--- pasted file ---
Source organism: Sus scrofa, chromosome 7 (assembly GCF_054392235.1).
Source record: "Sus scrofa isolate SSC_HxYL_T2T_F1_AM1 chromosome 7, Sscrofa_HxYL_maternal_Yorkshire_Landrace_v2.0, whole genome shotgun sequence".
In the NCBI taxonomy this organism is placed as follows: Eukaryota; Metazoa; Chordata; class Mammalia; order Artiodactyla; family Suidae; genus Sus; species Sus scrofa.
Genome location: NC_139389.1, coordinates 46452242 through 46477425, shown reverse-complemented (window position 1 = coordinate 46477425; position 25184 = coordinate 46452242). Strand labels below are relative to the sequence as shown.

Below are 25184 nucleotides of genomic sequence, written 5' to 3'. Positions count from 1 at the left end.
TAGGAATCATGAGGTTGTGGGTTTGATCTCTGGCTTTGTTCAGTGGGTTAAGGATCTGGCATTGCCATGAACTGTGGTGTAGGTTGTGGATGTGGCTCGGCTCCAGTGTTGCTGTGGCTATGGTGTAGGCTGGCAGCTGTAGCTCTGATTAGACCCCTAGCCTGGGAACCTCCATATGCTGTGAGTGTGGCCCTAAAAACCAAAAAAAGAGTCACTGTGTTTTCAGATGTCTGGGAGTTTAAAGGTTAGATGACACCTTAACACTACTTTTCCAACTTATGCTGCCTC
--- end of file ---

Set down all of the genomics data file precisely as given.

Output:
Source organism: Sus scrofa, chromosome 7 (assembly GCF_054392235.1).
Source record: "Sus scrofa isolate SSC_HxYL_T2T_F1_AM1 chromosome 7, Sscrofa_HxYL_maternal_Yorkshire_Landrace_v2.0, whole genome shotgun sequence".
In the NCBI taxonomy this organism is placed as follows: Eukaryota; Metazoa; Chordata; class Mammalia; order Artiodactyla; family Suidae; genus Sus; species Sus scrofa.
Genome location: NC_139389.1, coordinates 46452242 through 46477425, shown reverse-complemented (window position 1 = coordinate 46477425; position 25184 = coordinate 46452242). Strand labels below are relative to the sequence as shown.

Below are 25184 nucleotides of genomic sequence, written 5' to 3'. Positions count from 1 at the left end.
TAGGAATCATGAGGTTGTGGGTTTGATCTCTGGCTTTGTTCAGTGGGTTAAGGATCTGGCATTGCCATGAACTGTGGTGTAGGTTGTGGATGTGGCTCGGCTCCAGTGTTGCTGTGGCTATGGTGTAGGCTGGCAGCTGTAGCTCTGATTAGACCCCTAGCCTGGGAACCTCCATATGCTGTGAGTGTGGCCCTAAAAACCAAAAAAAGAGTCACTGTGTTTTCAGATGTCTGGGAGTTTAAAGGTTAGATGACACCTTAACACTACTTTTCCAACTTATGCTGCCTC